Powdered or Ground Ginger

By HerbaZest Editorial Team | Updated: Jun 18, 2020

Powdered or Ground Ginger

Ginger is a popular condiment used for cooking, as well as in traditional and folk medicine around the world. One of the most potent means of consuming this super-herb is in its powdered or ground form, which is also quite easy to prepare.

How to Prepare Powdered Ginger

To make ginger powder, you only need a coffee or herb grinder and the dried ginger root. The grinding helps increase the herb's solubility in water. Furthermore, ground ginger can be used in its basic form or as an additive in many foods.

How to Consume Powdered Ginger

While some may find the sweet-spicy taste of ginger to be pungent, its distinct flavor and aroma are an integral part of many cultures. Ginger has been historically used in many Asian, Indian, and Arabic herbal remedies and culinary traditions.

The most common ways to obtain ground ginger's health benefits are:

  • As a seasoning. Powdered ginger can be used as a pleasant spice to be sprinkled on your meal in order to reap ginger health benefits. As a seasoning, ginger is one of the most popular condiments used around the world and is essential in many Asian dishes. Ginger has been used as a flavoring agent for at least 4,400 years.

  • A capsulesGinger root capsules are an incredibly effective means of controlling your powdered or ground ginger dosage. Simply fill the capsule halves with powdered or ground ginger, then carefully slide the halves together.

It is not recommended that you consume more than four grams of ginger per day in any form. Do not give ginger to children under the age of two years. Additionally, if giving ginger to a child older than two years, be sure to ask your doctor in order to ensure the correct dosage. Pregnant women should not ingest more than one gram of ginger per day, and should always consult their doctors before use.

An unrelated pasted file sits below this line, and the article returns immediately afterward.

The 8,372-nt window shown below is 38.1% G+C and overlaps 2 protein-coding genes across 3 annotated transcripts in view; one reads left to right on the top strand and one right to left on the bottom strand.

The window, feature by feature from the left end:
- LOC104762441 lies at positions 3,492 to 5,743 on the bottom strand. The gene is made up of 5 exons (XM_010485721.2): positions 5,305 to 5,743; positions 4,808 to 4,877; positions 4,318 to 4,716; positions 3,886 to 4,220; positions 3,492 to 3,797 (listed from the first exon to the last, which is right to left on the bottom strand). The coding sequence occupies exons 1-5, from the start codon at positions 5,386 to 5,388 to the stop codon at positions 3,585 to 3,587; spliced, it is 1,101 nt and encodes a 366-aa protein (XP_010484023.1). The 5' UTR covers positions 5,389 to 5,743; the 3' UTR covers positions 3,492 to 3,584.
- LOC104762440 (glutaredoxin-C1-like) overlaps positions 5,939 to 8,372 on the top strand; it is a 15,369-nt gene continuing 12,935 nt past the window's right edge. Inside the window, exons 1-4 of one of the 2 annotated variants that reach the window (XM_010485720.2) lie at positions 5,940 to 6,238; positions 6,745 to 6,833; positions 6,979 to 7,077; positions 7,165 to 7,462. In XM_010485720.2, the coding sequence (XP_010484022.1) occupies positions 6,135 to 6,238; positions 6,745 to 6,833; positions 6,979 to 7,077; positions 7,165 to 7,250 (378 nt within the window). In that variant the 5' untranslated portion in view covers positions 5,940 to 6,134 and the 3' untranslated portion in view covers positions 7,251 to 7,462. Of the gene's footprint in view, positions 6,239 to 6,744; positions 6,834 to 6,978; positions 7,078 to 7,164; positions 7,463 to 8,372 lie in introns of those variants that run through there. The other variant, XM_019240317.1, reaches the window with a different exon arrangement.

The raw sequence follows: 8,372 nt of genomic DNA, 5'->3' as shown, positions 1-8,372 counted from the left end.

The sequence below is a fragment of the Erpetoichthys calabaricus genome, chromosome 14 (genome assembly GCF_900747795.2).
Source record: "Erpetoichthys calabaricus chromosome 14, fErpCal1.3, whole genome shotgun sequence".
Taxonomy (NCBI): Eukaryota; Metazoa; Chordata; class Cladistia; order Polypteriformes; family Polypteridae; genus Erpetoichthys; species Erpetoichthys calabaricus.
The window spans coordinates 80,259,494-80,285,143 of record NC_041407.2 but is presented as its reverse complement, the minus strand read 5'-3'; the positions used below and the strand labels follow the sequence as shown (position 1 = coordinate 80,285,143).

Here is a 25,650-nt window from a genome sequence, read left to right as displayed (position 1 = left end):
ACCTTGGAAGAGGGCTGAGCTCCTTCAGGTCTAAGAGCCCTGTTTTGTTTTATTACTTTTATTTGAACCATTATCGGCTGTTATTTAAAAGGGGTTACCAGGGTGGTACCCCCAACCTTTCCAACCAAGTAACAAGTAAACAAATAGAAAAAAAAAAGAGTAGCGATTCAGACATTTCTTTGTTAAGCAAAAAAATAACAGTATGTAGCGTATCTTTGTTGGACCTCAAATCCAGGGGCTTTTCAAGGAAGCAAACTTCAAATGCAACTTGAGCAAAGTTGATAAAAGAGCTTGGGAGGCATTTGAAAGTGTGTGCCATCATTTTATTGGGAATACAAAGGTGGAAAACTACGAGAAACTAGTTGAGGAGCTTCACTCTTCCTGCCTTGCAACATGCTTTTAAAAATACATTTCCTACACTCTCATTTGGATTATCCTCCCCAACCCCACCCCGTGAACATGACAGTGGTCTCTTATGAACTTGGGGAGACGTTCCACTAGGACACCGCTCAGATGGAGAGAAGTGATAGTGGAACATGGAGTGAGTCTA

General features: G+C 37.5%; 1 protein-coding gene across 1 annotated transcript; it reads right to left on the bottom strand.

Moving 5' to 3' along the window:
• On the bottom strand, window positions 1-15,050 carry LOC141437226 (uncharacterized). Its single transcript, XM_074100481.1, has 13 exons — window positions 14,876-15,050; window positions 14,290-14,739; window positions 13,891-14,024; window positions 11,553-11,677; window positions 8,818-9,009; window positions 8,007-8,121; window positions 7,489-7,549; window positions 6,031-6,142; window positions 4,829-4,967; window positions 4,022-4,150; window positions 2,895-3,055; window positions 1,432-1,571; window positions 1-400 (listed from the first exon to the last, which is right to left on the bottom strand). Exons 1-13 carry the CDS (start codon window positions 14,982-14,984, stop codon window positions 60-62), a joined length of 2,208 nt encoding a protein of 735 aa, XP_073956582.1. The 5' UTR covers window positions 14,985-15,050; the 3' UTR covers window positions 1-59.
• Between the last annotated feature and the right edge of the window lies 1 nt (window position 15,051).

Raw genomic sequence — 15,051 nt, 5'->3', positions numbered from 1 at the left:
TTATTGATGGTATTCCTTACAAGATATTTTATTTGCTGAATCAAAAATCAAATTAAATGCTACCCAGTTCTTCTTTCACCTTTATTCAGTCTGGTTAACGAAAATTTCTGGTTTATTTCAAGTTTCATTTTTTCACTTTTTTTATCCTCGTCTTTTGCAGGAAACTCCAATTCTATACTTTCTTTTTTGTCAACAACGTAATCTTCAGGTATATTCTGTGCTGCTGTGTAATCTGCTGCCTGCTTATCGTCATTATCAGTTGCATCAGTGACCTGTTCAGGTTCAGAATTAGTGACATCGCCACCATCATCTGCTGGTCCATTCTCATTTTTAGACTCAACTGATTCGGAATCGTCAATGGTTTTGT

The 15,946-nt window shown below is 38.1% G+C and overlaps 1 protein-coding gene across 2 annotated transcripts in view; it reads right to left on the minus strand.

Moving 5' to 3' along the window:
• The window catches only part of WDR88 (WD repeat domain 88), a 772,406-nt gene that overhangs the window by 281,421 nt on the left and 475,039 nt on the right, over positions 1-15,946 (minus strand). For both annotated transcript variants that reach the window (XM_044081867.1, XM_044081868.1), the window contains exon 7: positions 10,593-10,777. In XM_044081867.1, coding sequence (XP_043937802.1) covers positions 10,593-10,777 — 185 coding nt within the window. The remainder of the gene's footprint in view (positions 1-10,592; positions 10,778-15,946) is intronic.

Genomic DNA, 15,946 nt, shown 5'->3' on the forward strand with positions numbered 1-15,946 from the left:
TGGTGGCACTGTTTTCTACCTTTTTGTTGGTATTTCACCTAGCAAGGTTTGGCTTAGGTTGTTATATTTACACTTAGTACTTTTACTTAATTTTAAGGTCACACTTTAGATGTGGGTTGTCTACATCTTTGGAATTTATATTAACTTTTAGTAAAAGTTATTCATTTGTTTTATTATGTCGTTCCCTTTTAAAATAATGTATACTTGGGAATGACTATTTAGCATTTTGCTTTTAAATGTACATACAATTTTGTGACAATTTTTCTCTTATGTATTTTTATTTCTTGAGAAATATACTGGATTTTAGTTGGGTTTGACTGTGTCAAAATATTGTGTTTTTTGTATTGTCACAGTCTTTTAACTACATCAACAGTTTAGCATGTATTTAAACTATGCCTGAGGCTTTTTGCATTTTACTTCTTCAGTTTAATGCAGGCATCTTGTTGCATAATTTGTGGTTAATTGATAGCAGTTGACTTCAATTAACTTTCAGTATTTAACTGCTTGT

Ground Ginger's Benefits

Among the most remarkable benefits of ground ginger are easing nausea, relieving headache or migraine pain, and soothing gastrointestinal issues. While raw ginger is rich in gingerols, the ginger drying process converts many of the gingerols into shogaols, which have been shown to have the most potent medicinal effects. For that reason, including powdered ginger in a daily diet may be highly beneficial.

Additionally, extensive ginger research and studies have validated the consumption of ground ginger as an alternative treatment for reducing morning sickness during the early stages of pregnancy when used for short periods (no longer than four days).

Furthermore, a study published in The Journal of Pain (2010) suggests that the daily consumption of ground or powdered ginger may help to reduce muscle pain following muscle injury as a result of eccentric exercise.

Side Effects of Powdered Ginger

Although ginger side effects are usually mild, when thy occur, the powdered root should always be taken with caution, like any other dietary supplement. It is also worth noting that ginger may interact with some over-the-counter medicines or prescription drugs. For that reason, you should always consult your doctor before taking ginger. Taking ginger may increase the risk of bleeding for those on blood-thinning medications, lower blood sugar for those on diabetes medications, and lower blood pressure for those taking high blood pressure medications. While it is very rare to experience side effects from taking ginger, in very high doses it may cause mild heartburn, irritation, stomach upset, or diarrhea. However, taking ground ginger by means of capsules may help to avoid some adverse effects. 

Whether it be sprinkled on food or taken in a capsule, powdered ginger is a convenient method of reaping all ginger's health benefits. Easy to prepare, powdered ginger root is a must in any spice or medicine cabinet.


  • Herbal Medicine: Biomolecular and Clinical Aspects, Chapter 7 The Amazing and Mighty Ginger
  • Journal of Food Engineering, Effect of superfine grinding on properties of ginger powder, 2009
  • National Institutes of Health, Ginger
  • Obstetrics & Gynecolgy, Ginger for Nausea and Vomiting in Pregnancy: Randomized, Double-Masked, Placebo-Controlled Trial, 2001 | Effectiveness and Safety of Ginger in the Treatment of Pregnancy-Induced Nausea and Vomiting, 2005
  • The Journal of Pain, Ginger (Zingiber officinale) Reduces Muscle Pain Caused by Eccentric Exercise, 2010
  • MedlinePlus Herbs and Supplements, Ginger
  • University of Maryland Medical Center, Ginger